Former Clemson OF Jeff Schaus abruptly retires from pro baseball

Clemson senior outfielder Jeff Schaus waves to the Clemson fans as he leaves his position in left field for the last time in his career at Doug Kingsmore Stadium in Clemson during the NCAA Clemson Regional.

Clemson senior outfielder Jeff Schaus waves to the Clemson fans as he leaves his position in left field for the last time in his career at Doug Kingsmore Stadium in Clemson during the NCAA Clemson Regional.

NAPLES, FLA. — Baseball has taken Jeff Schaus to some amazing places.

From playing in the state finals at Barron Collier to competing in the College World Series with Clemson and on to signing a professional contract, Schaus, at the age of 22, has a lifetime of memories from the sport he loves.

As much as baseball has meant to him, Schaus respects the game too much not to play wholeheartedly. So when he found his enthusiasm lacking as he prepared to begin play in an Arizona Rookie League, Schaus decided it was time to put away his bat and glove.

Less than a month after being drafted by the Los Angeles Dodgers in the 16th round of this year's Major League Baseball First-Year Player Draft, Schaus has retired from baseball. He made his decision official Saturday and flew home to Naples from Arizona the same day.

“I just didn't think I was having as much fun as I should be,” Schaus said. “I've decided to move on with life.”

After graduating from Barron Collier in 2007, Schaus played four years at Clemson, where he played in every game and had a .320 batting average as a two-time All-ACC selection and co-captain in 2011. The left fielder was drafted by the Dodgers, and hit .273 in eight games for the Ogden (Utah) Raptors of the Pioneer League before being sent to the Arizona League.

Schaus said he made the decision to retire shortly after arriving in Arizona. Though he said he thought he could have had a respectable pro career, Schaus said he didn't want to toil in the minor leagues for four to five years for an organization loaded with outfielders.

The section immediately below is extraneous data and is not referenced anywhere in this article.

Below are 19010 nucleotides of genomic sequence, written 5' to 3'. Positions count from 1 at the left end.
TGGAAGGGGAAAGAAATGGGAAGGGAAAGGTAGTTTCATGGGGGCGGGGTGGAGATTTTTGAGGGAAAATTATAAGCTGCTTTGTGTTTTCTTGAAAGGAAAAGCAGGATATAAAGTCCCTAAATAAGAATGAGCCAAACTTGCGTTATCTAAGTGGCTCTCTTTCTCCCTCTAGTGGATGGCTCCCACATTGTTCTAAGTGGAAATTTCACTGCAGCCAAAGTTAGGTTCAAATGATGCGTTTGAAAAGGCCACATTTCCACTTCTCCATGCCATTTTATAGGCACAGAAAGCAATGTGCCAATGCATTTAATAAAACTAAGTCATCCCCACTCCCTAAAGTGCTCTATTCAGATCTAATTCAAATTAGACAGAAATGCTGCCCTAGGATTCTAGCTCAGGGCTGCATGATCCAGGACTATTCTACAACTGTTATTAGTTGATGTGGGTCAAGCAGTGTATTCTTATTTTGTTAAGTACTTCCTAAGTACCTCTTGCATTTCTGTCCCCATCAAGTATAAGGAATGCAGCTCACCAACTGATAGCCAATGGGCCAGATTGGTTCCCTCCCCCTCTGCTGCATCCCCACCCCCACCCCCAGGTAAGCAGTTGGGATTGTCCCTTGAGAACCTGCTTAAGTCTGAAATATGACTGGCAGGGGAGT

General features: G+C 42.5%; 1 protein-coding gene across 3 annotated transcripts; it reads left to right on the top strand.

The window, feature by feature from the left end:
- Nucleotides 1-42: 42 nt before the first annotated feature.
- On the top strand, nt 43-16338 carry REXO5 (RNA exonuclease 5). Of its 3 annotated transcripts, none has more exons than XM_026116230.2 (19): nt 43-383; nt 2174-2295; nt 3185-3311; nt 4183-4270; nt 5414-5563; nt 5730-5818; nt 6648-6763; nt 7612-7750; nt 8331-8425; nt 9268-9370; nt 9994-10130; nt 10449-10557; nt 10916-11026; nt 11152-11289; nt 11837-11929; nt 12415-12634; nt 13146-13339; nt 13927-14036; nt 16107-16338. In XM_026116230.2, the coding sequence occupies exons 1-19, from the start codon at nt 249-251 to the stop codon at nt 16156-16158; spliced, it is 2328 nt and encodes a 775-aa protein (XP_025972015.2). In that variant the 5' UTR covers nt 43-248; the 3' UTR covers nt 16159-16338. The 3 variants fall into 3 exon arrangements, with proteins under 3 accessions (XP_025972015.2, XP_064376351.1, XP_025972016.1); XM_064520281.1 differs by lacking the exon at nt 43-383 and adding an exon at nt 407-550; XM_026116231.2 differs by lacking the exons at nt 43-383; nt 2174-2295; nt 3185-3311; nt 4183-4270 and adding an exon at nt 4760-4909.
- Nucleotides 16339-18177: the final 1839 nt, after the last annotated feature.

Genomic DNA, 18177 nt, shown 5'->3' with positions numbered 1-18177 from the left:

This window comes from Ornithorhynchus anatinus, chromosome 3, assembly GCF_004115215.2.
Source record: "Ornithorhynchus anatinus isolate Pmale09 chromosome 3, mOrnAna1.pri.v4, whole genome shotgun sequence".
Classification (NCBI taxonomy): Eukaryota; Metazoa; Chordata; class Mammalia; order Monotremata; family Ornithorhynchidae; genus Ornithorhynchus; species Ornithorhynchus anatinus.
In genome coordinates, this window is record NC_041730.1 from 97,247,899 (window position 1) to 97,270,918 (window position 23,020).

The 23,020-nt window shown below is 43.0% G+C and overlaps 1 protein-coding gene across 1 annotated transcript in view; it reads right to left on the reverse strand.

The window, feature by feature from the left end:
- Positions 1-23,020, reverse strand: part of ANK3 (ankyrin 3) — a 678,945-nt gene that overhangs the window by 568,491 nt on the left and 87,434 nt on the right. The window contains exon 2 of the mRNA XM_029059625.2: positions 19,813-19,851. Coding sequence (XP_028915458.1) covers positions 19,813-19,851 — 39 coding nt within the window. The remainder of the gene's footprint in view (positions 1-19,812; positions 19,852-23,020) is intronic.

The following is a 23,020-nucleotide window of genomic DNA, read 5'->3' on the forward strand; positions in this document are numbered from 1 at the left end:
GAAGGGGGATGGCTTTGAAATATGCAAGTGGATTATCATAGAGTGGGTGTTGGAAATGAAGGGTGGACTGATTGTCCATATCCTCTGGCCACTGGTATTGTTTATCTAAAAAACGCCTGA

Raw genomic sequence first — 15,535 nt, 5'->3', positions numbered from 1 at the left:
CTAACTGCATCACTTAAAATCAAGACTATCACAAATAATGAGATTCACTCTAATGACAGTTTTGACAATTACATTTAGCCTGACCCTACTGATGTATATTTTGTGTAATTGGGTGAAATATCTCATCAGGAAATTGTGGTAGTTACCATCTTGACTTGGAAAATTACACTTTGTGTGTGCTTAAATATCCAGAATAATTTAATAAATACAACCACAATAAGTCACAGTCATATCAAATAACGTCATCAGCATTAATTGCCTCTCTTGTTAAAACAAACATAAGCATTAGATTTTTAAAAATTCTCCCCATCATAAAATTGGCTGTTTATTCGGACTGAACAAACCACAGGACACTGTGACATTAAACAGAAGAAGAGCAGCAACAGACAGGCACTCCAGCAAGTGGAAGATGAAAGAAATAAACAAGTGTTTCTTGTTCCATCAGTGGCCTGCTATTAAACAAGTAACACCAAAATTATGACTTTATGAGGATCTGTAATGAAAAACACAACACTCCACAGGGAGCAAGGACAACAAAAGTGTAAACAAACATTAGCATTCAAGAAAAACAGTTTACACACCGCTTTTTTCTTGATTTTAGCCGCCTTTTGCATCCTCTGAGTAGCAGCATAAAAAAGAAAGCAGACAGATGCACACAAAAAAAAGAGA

“(The decision) wasn't as tough as I thought it would be,” Schaus said. “I woke up Saturday morning, and it just hit me. I saw what was going to happen. … I couldn't see myself coming back for spring training next year, so there's no reason to delay the inevitable.”

“When you play every day, if you don't love it, you can't face it. It's a great game, but I'm ready to move on from it. I enjoyed the experience I had.”

Schaus was drafted out of high school by the Texas Rangers in the 35th round of the 2007 draft, but chose to play in college. After being selected by the Cleveland Indians in the 27th round in 2010, Schaus again picked Clemson and returned for his senior season.

After returning to college last summer, Schaus knew there was a possibility he wouldn't be a professional baseball player. He began preparing for life after baseball.

Schaus earned his degree in construction management. He said he has several interviews set up for this summer and hopes to land a job with a construction company by the fall.

“College was a great run for four years,” Schaus said. “I'm fortunate it worked out the way it did. I have some options I wouldn't have had if I left after my junior year.”

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Comments » 2

Ke02 writes:

in response to CannotStopTheVoice:

(This comment was removed by the site staff.)

Didn't he play every single game in four years at Clemson? Not sure if that describes a quitter or someone that doesn't give 100%. Judging based on a kid getting his degree and wanting to continue his life instead of bouncing around the minors making a minimal stipend for a bankrupt team seems a bit off and ignorant, especially for what he contributed to our Clemson program.

ashleycooper writes:

CannotSTopTheVoice -- interesting opinion you posted. I agree with you the even playing minor league baseball for a few years to see where it leads beats the heck out of "real job". He's got the rest of his life to work a "real job" . . . why not enjoy the life baseball offers while he's young and free? However, I see this kid in exactly the opposite light from you when you state " I wouldn't hire the kid. Seems like he might be a quiter or someone that won't put 100% effort into a job". Instead I see him as someone who realized he couldn't or wouldn't be putting 100% into baseball each and every day since he didn't see baseball as his long term career and future. He wants to move on to something in industry that he does see as his long term "career" that he will be able to put 100% in to every day. I wouldn't view him as a quitter but rather as someone who wants to work in a field that will offer him the best future reward and for which he will offer his 100% best efforts each and every day.

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